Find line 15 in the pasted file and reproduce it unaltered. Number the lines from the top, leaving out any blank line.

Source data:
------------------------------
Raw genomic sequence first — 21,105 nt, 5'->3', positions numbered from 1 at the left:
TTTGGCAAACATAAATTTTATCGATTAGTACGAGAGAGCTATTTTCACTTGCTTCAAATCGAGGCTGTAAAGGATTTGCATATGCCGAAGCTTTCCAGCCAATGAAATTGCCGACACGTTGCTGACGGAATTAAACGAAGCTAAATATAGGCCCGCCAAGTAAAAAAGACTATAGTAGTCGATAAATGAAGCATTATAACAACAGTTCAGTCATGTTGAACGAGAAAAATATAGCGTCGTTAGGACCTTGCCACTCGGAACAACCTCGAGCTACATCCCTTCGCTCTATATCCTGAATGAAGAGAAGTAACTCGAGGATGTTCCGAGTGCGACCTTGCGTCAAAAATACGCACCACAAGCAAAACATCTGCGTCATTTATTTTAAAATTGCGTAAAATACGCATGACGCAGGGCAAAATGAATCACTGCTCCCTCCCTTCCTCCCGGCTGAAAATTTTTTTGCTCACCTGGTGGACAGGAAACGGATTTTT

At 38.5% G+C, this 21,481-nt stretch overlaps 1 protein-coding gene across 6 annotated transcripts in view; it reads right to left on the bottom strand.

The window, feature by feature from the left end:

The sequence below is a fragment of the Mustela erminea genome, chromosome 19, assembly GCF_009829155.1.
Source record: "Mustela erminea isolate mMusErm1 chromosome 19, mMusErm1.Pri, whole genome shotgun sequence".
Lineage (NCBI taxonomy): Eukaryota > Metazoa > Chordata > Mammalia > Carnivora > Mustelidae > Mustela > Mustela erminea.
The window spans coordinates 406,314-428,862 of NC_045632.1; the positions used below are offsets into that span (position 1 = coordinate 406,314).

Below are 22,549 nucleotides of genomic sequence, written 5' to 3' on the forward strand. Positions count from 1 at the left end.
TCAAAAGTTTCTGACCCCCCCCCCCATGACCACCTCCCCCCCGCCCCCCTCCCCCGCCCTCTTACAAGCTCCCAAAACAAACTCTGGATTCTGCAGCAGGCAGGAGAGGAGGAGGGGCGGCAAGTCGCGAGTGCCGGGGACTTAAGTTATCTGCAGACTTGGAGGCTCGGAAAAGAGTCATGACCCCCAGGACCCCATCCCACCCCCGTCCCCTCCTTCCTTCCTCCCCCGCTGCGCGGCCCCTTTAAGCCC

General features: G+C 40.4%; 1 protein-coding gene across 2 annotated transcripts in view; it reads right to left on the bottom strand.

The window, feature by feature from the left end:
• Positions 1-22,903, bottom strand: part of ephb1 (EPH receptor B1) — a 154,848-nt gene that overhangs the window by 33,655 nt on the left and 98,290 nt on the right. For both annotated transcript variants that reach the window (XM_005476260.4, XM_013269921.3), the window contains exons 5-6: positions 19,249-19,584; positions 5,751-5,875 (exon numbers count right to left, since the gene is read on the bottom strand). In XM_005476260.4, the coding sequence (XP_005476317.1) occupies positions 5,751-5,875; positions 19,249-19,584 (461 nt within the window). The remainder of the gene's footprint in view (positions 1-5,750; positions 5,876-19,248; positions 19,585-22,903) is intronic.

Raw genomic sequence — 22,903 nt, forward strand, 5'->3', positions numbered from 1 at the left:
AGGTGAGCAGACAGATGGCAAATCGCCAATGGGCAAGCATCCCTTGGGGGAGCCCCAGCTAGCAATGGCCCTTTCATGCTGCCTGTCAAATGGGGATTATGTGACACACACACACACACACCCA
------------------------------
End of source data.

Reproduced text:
AGGTGAGCAGACAGATGGCAAATCGCCAATGGGCAAGCATCCCTTGGGGGAGCCCCAGCTAGCAATGGCCCTTTCATGCTGCCTGTCAAATGGGGATTATGTGACACACACACACACACACCCA